Francois Truffaut first came to the attention of the filmworld and filmgoing public when, in his first feature, he told the story of the childhood and early adolescence of Antoine Doinel (The 400 Blows) Truffaut's career now spans nineteen feature films and four shorts, on his own count, as well as a number of productions and scripts for other directors.
In that span of feature film making, now more than twenty years long, he has returned to the life of Antoine Doinel on four occasions and Love On The Run is the latest and, reputedly, the last, in the series.
The following notes are extracts from a longer review by Julian Jebb in "Sight and Sound".
"A man in his early thirties, that day finally divorced, takes his son to the station to send him off on a school camping holiday. In order to carry out this assignment he has had to give up a date with his latest girl friend. From a tram standing at the opposite platform a beautiful woman (perhaps a girl still?) smiles and waves her recognition: she flaps a copy of the young man's only published novel, called Les Salades d Amour. He is exquisitely flattered. He turns to his son with a parting word of advice 'Always be nice to girls '. The trains draw out of the station simultaneously. He hesitates a moment and, like a twentieth century D'Artagnan, he leaps aboard the train containing the girl who is reading his novel Antoine Doinel is in flight...
"Love on the Run, said to be the last of the series, has individual scenes which no other director in the history of the cinema could achieve with such elegant, heart-stopping, comic authority. He also uses flashbacks from the previous films with an exemplary tact and skill. Antoine has been through a lot since he stared out at us, without accusation or pity, in the last, famous frozen frames of Les Quatre Cents Coups. The moment when cinema changed. There's a shot of him in the new movie tearing down a parapet, as one of his girls says, with exasperated wryness: He's always running — he hasn't changed.'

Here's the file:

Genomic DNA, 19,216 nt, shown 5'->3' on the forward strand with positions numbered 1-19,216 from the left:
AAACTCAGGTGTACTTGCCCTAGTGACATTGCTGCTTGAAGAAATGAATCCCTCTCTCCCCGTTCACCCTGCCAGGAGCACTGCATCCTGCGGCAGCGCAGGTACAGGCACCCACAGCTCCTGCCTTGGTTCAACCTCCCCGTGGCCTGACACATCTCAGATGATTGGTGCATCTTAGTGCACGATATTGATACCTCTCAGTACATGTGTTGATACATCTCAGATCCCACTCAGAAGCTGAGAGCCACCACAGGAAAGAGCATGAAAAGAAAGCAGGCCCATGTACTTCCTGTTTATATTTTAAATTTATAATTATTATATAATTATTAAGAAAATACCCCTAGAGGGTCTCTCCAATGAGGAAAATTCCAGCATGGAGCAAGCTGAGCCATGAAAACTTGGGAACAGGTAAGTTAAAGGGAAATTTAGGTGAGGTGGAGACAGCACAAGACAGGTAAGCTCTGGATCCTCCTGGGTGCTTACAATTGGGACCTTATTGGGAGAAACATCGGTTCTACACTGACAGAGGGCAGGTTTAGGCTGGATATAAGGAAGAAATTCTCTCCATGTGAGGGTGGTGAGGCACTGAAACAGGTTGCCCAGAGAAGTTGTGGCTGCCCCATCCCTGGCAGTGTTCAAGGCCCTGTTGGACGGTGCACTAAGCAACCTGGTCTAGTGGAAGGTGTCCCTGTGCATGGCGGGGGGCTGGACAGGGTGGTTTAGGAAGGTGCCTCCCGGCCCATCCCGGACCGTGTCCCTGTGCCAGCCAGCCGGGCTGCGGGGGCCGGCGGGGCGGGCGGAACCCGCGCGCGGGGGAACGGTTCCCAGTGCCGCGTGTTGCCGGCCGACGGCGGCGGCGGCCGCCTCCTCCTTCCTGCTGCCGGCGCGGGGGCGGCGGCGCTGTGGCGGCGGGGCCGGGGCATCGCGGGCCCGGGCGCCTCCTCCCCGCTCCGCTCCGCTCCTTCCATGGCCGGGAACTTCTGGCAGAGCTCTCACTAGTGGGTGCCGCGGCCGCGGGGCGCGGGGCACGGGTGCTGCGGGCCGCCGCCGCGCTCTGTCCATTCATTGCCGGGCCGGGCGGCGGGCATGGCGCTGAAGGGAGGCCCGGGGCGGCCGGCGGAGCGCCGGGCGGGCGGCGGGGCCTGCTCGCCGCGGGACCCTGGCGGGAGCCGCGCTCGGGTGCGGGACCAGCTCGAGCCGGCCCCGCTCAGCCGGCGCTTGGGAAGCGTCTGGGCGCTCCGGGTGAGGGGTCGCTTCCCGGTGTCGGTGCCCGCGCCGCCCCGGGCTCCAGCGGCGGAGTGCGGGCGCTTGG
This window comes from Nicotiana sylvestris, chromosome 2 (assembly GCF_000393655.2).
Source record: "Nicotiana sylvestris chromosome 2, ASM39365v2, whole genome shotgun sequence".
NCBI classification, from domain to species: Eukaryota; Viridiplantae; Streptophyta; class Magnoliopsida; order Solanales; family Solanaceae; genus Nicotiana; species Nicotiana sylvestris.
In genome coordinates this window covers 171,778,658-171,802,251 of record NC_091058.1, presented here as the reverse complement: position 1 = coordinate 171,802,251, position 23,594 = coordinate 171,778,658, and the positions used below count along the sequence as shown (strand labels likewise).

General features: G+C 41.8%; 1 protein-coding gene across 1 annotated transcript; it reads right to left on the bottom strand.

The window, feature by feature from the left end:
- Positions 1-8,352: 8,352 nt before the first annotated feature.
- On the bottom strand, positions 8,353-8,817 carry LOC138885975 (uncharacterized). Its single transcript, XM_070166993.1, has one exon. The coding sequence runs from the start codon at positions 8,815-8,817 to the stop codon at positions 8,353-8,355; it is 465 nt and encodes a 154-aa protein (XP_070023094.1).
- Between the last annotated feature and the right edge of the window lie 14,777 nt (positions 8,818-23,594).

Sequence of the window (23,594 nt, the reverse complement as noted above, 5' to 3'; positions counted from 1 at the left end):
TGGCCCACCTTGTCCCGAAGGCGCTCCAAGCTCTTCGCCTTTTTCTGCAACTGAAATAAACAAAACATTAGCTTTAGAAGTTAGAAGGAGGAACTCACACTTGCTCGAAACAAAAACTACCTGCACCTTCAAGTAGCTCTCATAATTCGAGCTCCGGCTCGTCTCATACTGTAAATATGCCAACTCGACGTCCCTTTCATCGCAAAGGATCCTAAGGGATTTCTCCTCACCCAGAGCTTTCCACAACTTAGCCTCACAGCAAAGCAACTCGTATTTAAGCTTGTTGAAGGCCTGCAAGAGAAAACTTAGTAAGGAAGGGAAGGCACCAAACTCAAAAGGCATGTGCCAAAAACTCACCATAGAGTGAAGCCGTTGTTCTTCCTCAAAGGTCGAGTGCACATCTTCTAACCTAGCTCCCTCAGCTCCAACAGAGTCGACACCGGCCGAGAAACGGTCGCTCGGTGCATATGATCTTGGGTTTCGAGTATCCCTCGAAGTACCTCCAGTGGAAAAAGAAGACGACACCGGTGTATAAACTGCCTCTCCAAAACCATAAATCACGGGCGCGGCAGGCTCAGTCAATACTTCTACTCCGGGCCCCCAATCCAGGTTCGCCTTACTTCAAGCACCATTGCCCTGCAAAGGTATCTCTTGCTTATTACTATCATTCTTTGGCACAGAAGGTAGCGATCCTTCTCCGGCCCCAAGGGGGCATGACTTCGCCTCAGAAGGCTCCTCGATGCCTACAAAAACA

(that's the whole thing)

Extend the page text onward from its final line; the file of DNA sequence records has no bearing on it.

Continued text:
"This is true of Doinel, but not of Truffaut. Doinel has married, had a son, chased innumerable girls, published one novel and held down his job as a proof-reader in a printing press, meanwhile his creator has directed some twenty films, the majority of them masterpieces. The gap in achievement, and by implication in imagination, is perilously large. For all the tenderness and objectivity which Truffaut allows his hero, Doinel remains little more than a posturing, skirt-chasing, pretentious man - a nightmare Parisian whose arrogance is coated in self-pity. Nor, curiously, does he show any of the conventionally neurotic signs of a child who has suffered in the way we saw in Les Quatre Cents Coups. His only insecurity seems to be the highly conventional one of possessing a well developed libido. He is bourgeois through and through, on the evidence of his majestically humane and varied films, Truffaut is not like that...
"Over the years, in the hospitality of these pages. I have written quite a lot about the director I consider the greatest alive He is the Mozart of film: a man whose work is so upliftingly, accurately surprising both on its ceaselessly charming surface and in its delicate depths, that criticism really seems futile. The fact that to my mind Love on the Run is not as perfect as some other works is like complaining that La Clemenza di Tito is not a masterpiece on the scale of The Marriage of Figaro. Or, to put it another way, and to quote Truffaut's cinematic (and spiritual) godfather Jean Renoir, one doesn't like part of a man's work, one likes it, and that's that."
Francois Truffaut — Born 1932
Short films - Une Visite (1955), Les Mistons (1958), Histoire d eau (1959, with Jean-Luc Godard). Antoine et Colette (1962).
Feature films — The Four Hundred Blows (1959). Shoot the Pianist (1960), Jules and Jim (1961), Soft Skin (1964), Fahrenheit 451 (1966), The Bride Wore Black (1967), Stolen Kisses (1968), Mississippi Mermaid (1969). Wild Child (1970). Bed and Board (1970), Two English Girls/Anne and Muriel (1971), A Gorgeous Bird Like Me (1972), Day for Night (1973), The Story of Adele H (1975), Small Change (1976), The Man Who Loved Women (1 977). The Green Room (1978), Love on the Run (1979), The Last Metro (in production) (1980)